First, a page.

President Abdel-Fattah Al-Sisi surprised commentators this week by ending the state of emergency in effect since 2017.
In July the House of Representatives had approved President Al-Sisi’s decree extending the state of emergency for another three months, from 24 July to 25 October, and most analysts anticipated another three-month extension next week. On Monday, however, President Al-Sisi wrote on his Facebook page that “Egypt has become, thanks to its great and loyal people, an oasis of security and stability in the region. As a result, I have decided to cancel the extension of the state of emergency throughout the country.
“Let us together move steadily towards building the new republic, inspired by God’s help and support. Long Live Egypt.”
On 10 April 2017, the House of Representatives approved declaring the state of emergency in response to bombings that targeted churches in Tanta and Alexandria, leaving 43 dead and injuring more than 100. The Islamic State (IS) claimed responsibility for the attacks.
At the time, Al-Sisi said a state of emergency was necessary to confront the “forces of darkness” which were tageting Egypt’s internal security and stability.
Salah Fawzi, a constitutional law professor at the University of Mansoura, said in a TV interview on Monday evening that “we know that the job of the army is mainly to defend the country’s borders, and fight invading forces, but with the emergency law it acquired sweeping powers to face internal dangers such as terrorist groups and drug traffickers that threaten national security.”
Salah Abu Himila, a member of parliament’s Defence and National Security Committee, told Al-Ahram Weekly that “when President Al-Sisi declared the state of emergency in 2017, it was in response to a real threat to national security, when terrorist groups — particularly IS in Libya and North Sinai — were attacking army and security forces, places of worship, and the economic infrastructure.”
Abu Himila believes the state of emergency was very effective in countering the dangers, particularly the threat posed by IS-affiliated Ansar Beit Al-Maqdis in North Sinai. The group staged a number of deadly strikes against army and police forces, and soft targets such as mosques, churches, and monasteries.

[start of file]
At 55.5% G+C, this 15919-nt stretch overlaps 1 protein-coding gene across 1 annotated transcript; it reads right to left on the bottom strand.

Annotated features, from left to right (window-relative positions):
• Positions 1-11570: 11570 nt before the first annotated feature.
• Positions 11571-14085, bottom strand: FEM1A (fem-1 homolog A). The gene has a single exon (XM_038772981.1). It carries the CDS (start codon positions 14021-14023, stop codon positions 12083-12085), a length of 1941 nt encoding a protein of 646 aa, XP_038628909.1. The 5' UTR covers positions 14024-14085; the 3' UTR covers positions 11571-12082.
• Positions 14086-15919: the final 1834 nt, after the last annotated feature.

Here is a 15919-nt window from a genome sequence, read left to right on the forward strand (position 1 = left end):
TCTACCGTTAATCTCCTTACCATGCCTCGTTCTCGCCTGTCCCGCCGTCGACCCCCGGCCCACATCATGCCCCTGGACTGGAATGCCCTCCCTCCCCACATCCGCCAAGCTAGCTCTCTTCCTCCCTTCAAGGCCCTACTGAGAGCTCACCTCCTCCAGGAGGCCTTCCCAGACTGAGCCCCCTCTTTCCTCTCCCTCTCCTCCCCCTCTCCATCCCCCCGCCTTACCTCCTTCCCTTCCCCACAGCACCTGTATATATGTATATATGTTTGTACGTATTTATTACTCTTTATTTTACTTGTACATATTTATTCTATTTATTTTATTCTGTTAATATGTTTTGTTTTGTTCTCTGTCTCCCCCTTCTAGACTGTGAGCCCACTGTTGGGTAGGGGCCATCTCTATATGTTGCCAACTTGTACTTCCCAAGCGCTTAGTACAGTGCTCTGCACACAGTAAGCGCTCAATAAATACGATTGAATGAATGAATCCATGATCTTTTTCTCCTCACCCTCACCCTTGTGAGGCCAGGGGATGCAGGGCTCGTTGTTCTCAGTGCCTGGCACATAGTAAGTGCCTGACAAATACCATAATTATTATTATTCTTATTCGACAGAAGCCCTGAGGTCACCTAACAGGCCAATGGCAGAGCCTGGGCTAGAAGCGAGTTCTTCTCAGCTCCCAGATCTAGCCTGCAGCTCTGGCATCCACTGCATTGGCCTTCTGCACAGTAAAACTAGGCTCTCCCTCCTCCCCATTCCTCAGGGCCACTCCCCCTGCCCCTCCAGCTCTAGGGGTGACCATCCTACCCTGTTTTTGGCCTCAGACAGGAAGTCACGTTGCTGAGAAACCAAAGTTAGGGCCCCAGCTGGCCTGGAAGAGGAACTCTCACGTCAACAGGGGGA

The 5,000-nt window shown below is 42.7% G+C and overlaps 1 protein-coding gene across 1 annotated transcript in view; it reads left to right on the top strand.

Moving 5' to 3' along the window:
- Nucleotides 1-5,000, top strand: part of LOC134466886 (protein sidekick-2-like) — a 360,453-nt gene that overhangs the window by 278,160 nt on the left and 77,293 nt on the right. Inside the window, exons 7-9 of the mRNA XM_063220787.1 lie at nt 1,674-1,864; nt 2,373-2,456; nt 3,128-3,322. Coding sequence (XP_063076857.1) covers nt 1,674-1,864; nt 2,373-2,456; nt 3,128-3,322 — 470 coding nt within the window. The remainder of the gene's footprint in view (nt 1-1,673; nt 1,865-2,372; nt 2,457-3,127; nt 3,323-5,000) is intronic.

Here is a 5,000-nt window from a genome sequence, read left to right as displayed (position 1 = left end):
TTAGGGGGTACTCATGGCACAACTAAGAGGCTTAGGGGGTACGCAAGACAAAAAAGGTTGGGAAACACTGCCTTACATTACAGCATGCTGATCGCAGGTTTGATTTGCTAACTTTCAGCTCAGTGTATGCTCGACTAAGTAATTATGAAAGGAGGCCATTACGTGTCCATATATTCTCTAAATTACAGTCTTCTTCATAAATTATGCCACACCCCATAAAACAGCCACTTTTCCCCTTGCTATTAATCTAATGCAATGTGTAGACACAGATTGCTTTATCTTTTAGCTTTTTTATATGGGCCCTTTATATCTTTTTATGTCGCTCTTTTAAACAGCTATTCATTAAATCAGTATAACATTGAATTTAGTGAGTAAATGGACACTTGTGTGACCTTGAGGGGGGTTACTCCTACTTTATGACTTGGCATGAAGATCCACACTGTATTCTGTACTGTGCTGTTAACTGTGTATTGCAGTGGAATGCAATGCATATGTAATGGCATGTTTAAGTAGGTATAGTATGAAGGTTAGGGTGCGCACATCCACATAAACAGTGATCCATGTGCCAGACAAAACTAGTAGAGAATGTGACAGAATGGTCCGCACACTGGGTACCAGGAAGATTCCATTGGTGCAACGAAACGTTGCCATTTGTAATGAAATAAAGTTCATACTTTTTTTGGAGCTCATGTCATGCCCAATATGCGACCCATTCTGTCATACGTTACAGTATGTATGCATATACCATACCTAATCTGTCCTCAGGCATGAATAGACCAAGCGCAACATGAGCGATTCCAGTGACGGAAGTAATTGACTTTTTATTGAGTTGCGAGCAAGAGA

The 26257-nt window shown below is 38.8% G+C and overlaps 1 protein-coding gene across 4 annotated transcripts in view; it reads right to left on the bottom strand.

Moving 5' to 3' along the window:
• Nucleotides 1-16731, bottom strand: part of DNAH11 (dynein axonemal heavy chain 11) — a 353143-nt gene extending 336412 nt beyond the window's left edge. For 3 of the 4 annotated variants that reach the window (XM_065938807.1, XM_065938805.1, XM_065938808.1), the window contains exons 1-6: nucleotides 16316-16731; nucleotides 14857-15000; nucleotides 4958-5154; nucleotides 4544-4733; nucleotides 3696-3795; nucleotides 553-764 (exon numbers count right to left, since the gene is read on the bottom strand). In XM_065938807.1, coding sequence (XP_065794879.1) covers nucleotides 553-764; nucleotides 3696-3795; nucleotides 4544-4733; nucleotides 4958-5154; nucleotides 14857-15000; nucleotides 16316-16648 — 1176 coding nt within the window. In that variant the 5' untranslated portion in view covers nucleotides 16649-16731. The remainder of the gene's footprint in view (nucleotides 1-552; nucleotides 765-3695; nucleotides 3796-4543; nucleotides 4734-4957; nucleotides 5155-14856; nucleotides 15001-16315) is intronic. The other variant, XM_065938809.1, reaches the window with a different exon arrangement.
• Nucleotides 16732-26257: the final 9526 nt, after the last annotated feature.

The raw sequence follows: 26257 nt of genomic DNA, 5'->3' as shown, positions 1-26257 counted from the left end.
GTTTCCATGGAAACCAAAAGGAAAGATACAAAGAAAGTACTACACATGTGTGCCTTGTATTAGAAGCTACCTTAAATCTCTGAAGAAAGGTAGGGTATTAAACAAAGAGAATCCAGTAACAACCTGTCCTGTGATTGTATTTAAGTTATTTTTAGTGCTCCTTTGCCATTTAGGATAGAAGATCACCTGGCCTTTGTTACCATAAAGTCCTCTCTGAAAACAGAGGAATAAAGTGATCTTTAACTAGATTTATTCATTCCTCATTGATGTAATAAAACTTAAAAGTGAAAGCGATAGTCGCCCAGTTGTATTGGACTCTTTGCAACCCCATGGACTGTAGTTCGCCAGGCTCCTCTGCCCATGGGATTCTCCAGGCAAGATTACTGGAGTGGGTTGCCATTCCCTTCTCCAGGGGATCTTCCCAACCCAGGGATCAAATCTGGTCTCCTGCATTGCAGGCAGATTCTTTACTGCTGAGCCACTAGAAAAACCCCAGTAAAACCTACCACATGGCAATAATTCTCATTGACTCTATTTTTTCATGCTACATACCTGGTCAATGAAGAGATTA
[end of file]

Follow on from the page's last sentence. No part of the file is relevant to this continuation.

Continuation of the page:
“With the introduction of the emergency law in 2017 the army and security forces were able to almost obliterate the group and stem the tide of terrorist attacks,” said Abu Himila.
Abu Himila argues that one factor that might have prompted cancelling the state of emergency is that “there are no more dangers coming from Libya which has been able to restore much of its stability in the last two years.”
MP Amr Al-Sonbati told the Weekly that the decision was made against a backdrop in which several Arab countries are facing security troubles. “Countries like Lebanon, Syria, Iraq, Yemen, Libya, and Tunisia face serious terrorist threats and are imposing their own states of emergency.
“Egypt, meanwhile, has become an oasis of stability in a region seething with turmoil.”
Al-Sonbati argued that cancelling the state of emergency will benefit Egypt economically because “a country without a state of emergency is a safe destination for investments and tourist traffic.”
Fawzi pointed out that the state of emergency had allowed authorities to refer offenders to “emergency state security courts” which were quicker in reaching judgements than civilian courts but that, from 25 October, such courts have been terminated.
Senate Deputy Speaker and Chairman of the Wafd Party Bahaaeddin Abu Shoka made the point that the decision has implications on those who face charges for political reasons. “Beginning from 25 October, defendants in such cases will be referred to civilian courts. There will be no change, however, in high-profile cases already referred to emergency courts.”
Abu Shoka says the decision sends a message to the world that “Egypt is a secure and stable country.
“I think the president made his decision after concluding that Egypt has won its war against terrorism and that its borders, particularly with Libya and Gaza, are now secure.”
MP Ahmed Shalabi, spokesperson for the Guardians of the Nation Party, said lifting the state of emergency will reinforce the national strategy for human rights adopted last month.
“The state of emergency in Egypt made it a target of harsh criticism from Western organisations like Human Rights Watch and Amnesty International. Our message to these organisations is that the state of emergency was not an end in itself, a tool to defeat terrorist groups, and now this has been achieved the country can return to normal.”
According to Abu Shoka, the state of emergency did not cause serious harm to public freedoms since it was applied only to terrorist attacks against military and police forces.
Tarek Radwan, chairman of the Human Rights Committee, sees the move as a step towards bolstering human rights.
“Every time the government came to parliament to ask for an extension, it stressed that it did not want Egypt to live in a permanent state of emergency and that the emergency legislation was directed only at terrorist threats,” said Radwan.
Egypt’s National Council for Human Rights hailed the move on Monday calling it “an important step towards bolstering, implementing, and protecting human rights”, adding that the decision “sends a message to Egyptians that the state is serious and determined about strengthening human rights”.
*A version of this article appears in print in the 28 October, 2021 edition of Al-Ahram Weekly